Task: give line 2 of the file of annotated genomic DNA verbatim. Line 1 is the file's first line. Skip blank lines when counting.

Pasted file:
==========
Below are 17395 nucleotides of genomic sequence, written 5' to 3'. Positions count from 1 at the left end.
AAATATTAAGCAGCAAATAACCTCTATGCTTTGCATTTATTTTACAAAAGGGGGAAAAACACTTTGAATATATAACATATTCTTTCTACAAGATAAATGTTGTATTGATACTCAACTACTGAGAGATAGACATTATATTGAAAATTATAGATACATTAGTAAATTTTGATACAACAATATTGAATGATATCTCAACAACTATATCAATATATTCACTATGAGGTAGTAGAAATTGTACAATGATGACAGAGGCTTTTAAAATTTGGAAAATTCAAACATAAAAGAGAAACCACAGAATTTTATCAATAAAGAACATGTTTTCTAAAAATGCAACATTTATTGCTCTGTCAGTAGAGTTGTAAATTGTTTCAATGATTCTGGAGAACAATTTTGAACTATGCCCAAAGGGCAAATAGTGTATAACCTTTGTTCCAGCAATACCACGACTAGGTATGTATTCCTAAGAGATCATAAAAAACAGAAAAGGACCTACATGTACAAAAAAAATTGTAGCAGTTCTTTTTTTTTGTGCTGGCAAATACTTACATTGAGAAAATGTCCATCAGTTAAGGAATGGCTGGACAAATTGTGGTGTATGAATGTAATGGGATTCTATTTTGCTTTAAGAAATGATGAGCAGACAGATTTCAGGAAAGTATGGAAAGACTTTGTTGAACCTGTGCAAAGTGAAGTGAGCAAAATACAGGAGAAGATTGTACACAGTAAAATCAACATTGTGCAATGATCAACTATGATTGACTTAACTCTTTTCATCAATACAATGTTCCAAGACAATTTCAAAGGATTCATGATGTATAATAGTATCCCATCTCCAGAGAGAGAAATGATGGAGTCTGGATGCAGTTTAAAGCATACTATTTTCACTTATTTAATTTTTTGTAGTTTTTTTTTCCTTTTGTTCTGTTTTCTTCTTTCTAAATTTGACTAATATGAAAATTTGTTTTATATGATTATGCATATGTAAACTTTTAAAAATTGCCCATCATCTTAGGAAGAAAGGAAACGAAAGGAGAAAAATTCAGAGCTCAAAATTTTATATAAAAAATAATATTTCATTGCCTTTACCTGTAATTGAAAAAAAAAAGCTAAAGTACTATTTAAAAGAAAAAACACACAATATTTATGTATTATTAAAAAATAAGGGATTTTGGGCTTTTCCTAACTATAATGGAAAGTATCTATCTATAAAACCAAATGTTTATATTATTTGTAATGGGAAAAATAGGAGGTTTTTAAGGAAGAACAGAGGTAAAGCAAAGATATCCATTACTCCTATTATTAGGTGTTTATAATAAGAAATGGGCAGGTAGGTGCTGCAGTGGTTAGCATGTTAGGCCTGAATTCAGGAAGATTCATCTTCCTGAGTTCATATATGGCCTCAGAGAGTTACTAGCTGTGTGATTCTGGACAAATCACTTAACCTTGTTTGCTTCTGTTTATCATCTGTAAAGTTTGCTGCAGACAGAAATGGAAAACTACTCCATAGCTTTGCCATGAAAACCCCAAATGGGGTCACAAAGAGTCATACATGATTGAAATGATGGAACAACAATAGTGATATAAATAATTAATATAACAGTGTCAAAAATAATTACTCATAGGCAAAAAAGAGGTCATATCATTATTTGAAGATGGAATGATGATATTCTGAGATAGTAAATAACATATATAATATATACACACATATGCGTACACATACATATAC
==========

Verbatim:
AAATATTAAGCAGCAAATAACCTCTATGCTTTGCATTTATTTTACAAAAGGGGGAAAAACACTTTGAATATATAACATATTCTTTCTACAAGATAAATGTTGTATTGATACTCAACTACTGAGAGATAGACATTATATTGAAAATTATAGATACATTAGTAAATTTTGATACAACAATATTGAATGATATCTCAACAACTATATCAATATATTCACTATGAGGTAGTAGAAATTGTACAATGATGACAGAGGCTTTTAAAATTTGGAAAATTCAAACATAAAAGAGAAACCACAGAATTTTATCAATAAAGAACATGTTTTCTAAAAATGCAACATTTATTGCTCTGTCAGTAGAGTTGTAAATTGTTTCAATGATTCTGGAGAACAATTTTGAACTATGCCCAAAGGGCAAATAGTGTATAACCTTTGTTCCAGCAATACCACGACTAGGTATGTATTCCTAAGAGATCATAAAAAACAGAAAAGGACCTACATGTACAAAAAAAATTGTAGCAGTTCTTTTTTTTTGTGCTGGCAAATACTTACATTGAGAAAATGTCCATCAGTTAAGGAATGGCTGGACAAATTGTGGTGTATGAATGTAATGGGATTCTATTTTGCTTTAAGAAATGATGAGCAGACAGATTTCAGGAAAGTATGGAAAGACTTTGTTGAACCTGTGCAAAGTGAAGTGAGCAAAATACAGGAGAAGATTGTACACAGTAAAATCAACATTGTGCAATGATCAACTATGATTGACTTAACTCTTTTCATCAATACAATGTTCCAAGACAATTTCAAAGGATTCATGATGTATAATAGTATCCCATCTCCAGAGAGAGAAATGATGGAGTCTGGATGCAGTTTAAAGCATACTATTTTCACTTATTTAATTTTTTGTAGTTTTTTTTTCCTTTTGTTCTGTTTTCTTCTTTCTAAATTTGACTAATATGAAAATTTGTTTTATATGATTATGCATATGTAAACTTTTAAAAATTGCCCATCATCTTAGGAAGAAAGGAAACGAAAGGAGAAAAATTCAGAGCTCAAAATTTTATATAAAAAATAATATTTCATTGCCTTTACCTGTAATTGAAAAAAAAAAGCTAAAGTACTATTTAAAAGAAAAAACACACAATATTTATGTATTATTAAAAAATAAGGGATTTTGGGCTTTTCCTAACTATAATGGAAAGTATCTATCTATAAAACCAAATGTTTATATTATTTGTAATGGGAAAAATAGGAGGTTTTTAAGGAAGAACAGAGGTAAAGCAAAGATATCCATTACTCCTATTATTAGGTGTTTATAATAAGAAATGGGCAGGTAGGTGCTGCAGTGGTTAGCATGTTAGGCCTGAATTCAGGAAGATTCATCTTCCTGAGTTCATATATGGCCTCAGAGAGTTACTAGCTGTGTGATTCTGGACAAATCACTTAACCTTGTTTGCTTCTGTTTATCATCTGTAAAGTTTGCTGCAGACAGAAATGGAAAACTACTCCATAGCTTTGCCATGAAAACCCCAAATGGGGTCACAAAGAGTCATACATGATTGAAATGATGGAACAACAATAGTGATATAAATAATTAATATAACAGTGTCAAAAATAATTACTCATAGGCAAAAAAGAGGTCATATCATTATTTGAAGATGGAATGATGATATTCTGAGATAGTAAATAACATATATAATATATACACACATATGCGTACACATACATATAC